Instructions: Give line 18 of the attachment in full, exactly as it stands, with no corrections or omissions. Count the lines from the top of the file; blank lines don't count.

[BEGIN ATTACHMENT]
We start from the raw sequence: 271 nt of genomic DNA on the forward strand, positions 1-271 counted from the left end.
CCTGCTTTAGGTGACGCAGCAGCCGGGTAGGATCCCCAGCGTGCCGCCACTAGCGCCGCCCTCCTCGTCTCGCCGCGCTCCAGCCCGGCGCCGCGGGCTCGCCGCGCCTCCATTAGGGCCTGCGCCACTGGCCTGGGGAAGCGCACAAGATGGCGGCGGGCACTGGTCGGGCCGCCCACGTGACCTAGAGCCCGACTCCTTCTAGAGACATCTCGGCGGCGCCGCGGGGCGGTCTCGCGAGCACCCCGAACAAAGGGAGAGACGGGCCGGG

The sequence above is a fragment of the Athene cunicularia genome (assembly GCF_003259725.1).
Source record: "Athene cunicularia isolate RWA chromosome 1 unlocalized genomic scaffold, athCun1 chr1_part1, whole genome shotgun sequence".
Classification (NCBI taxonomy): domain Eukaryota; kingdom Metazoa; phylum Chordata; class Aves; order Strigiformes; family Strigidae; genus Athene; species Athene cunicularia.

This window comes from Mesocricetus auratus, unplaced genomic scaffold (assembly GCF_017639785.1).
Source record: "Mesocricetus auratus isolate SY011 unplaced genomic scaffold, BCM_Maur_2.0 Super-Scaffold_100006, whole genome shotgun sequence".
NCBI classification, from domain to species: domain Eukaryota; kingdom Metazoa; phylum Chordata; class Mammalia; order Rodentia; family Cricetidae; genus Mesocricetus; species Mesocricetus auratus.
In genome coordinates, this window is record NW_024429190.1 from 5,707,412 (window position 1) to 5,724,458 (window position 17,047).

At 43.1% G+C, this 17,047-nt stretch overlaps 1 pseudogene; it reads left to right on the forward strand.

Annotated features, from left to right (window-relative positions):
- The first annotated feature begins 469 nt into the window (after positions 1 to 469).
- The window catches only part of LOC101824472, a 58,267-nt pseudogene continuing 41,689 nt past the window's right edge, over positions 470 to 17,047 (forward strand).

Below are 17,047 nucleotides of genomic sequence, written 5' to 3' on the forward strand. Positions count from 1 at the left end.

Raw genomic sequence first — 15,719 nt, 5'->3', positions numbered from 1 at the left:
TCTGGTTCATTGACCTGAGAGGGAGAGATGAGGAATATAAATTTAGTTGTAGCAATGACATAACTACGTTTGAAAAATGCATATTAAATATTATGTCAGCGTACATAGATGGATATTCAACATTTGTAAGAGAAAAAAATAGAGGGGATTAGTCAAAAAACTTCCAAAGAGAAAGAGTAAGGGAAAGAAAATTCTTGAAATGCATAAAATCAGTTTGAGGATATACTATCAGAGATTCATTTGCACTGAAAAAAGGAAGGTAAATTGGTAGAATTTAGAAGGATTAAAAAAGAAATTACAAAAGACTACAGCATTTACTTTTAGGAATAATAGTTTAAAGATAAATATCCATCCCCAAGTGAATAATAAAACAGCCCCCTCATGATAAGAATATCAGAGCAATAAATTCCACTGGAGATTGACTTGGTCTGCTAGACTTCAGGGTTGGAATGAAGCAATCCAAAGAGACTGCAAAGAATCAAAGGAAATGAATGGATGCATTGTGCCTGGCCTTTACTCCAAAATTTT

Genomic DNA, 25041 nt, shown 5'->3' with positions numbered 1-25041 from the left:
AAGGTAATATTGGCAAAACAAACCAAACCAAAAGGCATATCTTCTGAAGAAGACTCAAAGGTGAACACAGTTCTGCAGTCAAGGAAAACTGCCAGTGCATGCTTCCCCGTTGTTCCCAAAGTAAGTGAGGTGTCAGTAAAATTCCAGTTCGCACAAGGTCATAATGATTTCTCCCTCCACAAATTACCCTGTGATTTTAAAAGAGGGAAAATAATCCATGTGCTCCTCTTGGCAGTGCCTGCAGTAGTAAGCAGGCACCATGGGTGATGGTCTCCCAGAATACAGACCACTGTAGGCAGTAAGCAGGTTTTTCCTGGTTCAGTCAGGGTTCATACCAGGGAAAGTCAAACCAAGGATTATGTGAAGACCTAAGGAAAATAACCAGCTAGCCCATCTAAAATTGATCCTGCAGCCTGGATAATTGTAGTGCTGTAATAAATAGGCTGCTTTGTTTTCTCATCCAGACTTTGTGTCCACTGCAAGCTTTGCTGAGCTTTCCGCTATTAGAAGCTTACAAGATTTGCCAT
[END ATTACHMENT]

AAGGTAATATTGGCAAAACAAACCAAACCAAAAGGCATATCTTCTGAAGAAGACTCAAAGGTGAACACAGTTCTGCAGTCAAGGAAAACTGCCAGTGCATGCTTCCCCGTTGTTCCCAAAGTAAGTGAGGTGTCAGTAAAATTCCAGTTCGCACAAGGTCATAATGATTTCTCCCTCCACAAATTACCCTGTGATTTTAAAAGAGGGAAAATAATCCATGTGCTCCTCTTGGCAGTGCCTGCAGTAGTAAGCAGGCACCATGGGTGATGGTCTCCCAGAATACAGACCACTGTAGGCAGTAAGCAGGTTTTTCCTGGTTCAGTCAGGGTTCATACCAGGGAAAGTCAAACCAAGGATTATGTGAAGACCTAAGGAAAATAACCAGCTAGCCCATCTAAAATTGATCCTGCAGCCTGGATAATTGTAGTGCTGTAATAAATAGGCTGCTTTGTTTTCTCATCCAGACTTTGTGTCCACTGCAAGCTTTGCTGAGCTTTCCGCTATTAGAAGCTTACAAGATTTGCCAT